The filters 34 and 36 perform a desired root Nyquist filtering operation on the input data and produce the desired filtered, phase-rotated I and Q outputs.
The digital output signals from the filters 34, 36 are applied to highly linear digital-to-analog converters 38, 40 to produce analog signals suitable for modulation of an RF carrier signal.
Blocks 32-36 are conceptual in nature and are presented in FIG. 4A only for purposes of expository convenience. In actual implementation, the functionality of these blocks is performed by the circuitry represented by FIG. 4B, namely shift registers 44, 46, "cosine" ROMs 48, 50, "sine" ROMs 52, 54, and adders 56, 58. The coordinate transformation that permits the π/4 DQPSK to be represented as DQPSK is effected as part of the data stored in ROMs 48-54. The derivation of this data is explained in the following discussion.
Mathematically, the conversions between the quadrature components (Ck, Dk) of a DQPSK signal to their counterparts in a corresponding π/4 DQPSK signal (as performed by conceptual block 32 of FIG. 4A) is a coordinate transformation that can be represented by the following two equations:
Ik =Ck cos(kπ/4)-Dk sin(kπ/4) (3)
Qk =Ck sin(kπ/4)+Dk cos(kπ/4) (4)
Ck is the I component of the kth symbol of the DQPSK modulation;
Dk is the Q component of the kth symbol of the DQPSK modulation;
Ik is the I component of the kth symbol of the corresponding π/4 DQPSK modulation; and
Qk is the Q component of the kth symbol of the corresponding π/4 DQPSK modulation.
These equations reflect a rotation from DQPSK of π/4 radians per symbol. (Note that kπ/4 repeats every 8 symbols, indicating a modulo 8 behavior of the transformation.)
With this information as background, the contents of the ROMs 48-54 can now be considered.
To generate the desired output data, the input data must be convolved with the impulse response of the desired filter. A standard equation for this process is as follows: ##EQU2## where X(k) is the discrete data input stream, h(n-k) is the impulse response of the desired filter, and Y(n) is the output at time n.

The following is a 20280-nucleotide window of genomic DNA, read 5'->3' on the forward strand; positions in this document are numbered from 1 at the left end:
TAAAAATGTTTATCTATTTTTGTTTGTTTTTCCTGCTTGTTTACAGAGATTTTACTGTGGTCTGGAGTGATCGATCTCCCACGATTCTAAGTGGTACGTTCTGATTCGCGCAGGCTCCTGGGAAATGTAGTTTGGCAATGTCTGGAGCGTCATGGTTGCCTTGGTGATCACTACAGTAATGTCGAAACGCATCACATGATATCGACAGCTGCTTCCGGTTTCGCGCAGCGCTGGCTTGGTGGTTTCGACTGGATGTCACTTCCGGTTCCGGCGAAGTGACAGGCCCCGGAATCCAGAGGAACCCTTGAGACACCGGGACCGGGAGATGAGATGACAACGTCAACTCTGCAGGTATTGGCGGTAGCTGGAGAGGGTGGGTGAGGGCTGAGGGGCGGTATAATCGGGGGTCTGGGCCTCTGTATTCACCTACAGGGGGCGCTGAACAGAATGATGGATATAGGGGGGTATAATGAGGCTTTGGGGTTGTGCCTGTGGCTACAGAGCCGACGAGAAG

The illustrated π/4 DQPSK modulation format uses a Nyquist type of bandpass filter to smooth the phase transition from state to state. Such a filter also provides good rejection of inter-symbol interference (ISI).
ISI is an interference mechanism wherein adjacent symbols interfere with each other by the time the data is received. This makes data detection more difficult. The theoretical minimum system bandwidth needed to detect 1/T symbols per second without ISI can be shown to be 1/2T hertz. For this case, a rectangular filter shape in the frequency domain is required. Of course, a perfectly rectangular filter is difficult to approximate, so some compromise needs to be made. In the illustrated example, the bandwidth is increased to reduce the complexity of the filter realization. The modification to the filter is defined by a term called the filter roll-off factor. Let W0 represent the theoretical minimum bandwidth 1/2T. Let W represent the actual bandwidth of the filter. The rolloff factor, α, is defined to be:
The roll-off factor represents the excess bandwidth divided by the filter -6db bandwidth. FIG. 5 illustrates the frequency response of a Nyquist filter for several values of α. Note how the amplitude response is -6db down at the theoretical minimum bandwidth point, regardless of the value of α chosen.
FIG. 6 shows the impulse response of a Nyquist filter with an α of 0.35. By examining this response, one can see that the impulse response crosses through nulls at multiples of the symbol interval, T. The ISI is eliminated when this filter is used.
With this background on Nyquist filters, the root Nyquist filter that is used in the preferred embodiment is next examined. To achieve optimum signal to noise ratio, a matched filter situation is used. That is, a similar filter is used in both the modulator and demodulator. To accomplish this, the Nyquist filter frequency response is modified by taking the square root of this function. This yields a root Nyquist filter. The α of the filter is the same as the original Nyquist filter. FIG. 7 shows the impulse response of a root Nyquist filter with an α of 0.35. Note that, in contrast to the Nyquist filter of FIG. 8, the impulse response of the root filter does not have nulls at multiples of the symbol interval. (FIG. 8 compares the Nyquist and root Nyquist impulse responses.) The lack of nulls at multiples of the symbol interval in the root Nyquist impulse response indicates that there will be ISI for this filter characteristic. The ISI problem is rectified in that the demodulator has another root Nyquist filter. When the modulated data is filtered by the demodulator filter, the received data has no ISI. This is the filter arrangement chosen for the US cellular communications system.
In the following discussion, g() represents the root Nyquist filter impulse response (FIG. 7), i.e. the π/4 DQPSK filter's impulse response. Note that for convenience, the impulse response has been shifted in time from 0 to the filter length. This choice prevents having any negative time representations for the filter impulse response in the descriptions that follow.
With the above as background, it can be seen that: ##EQU3## where T is the symbol interval, and k is the kth element of Ik or Qk.
Substituting in the expressions for the coordinate transformation from DQPSK to π/4 DQPSK yields: ##EQU4## (The first summation of I(t) is referred to as a "cosine" term and the second term is referred to as a "sine" term. Likewise, the first term of Q(t) is referred to as a "sine" term and the second as a "cosine" term.)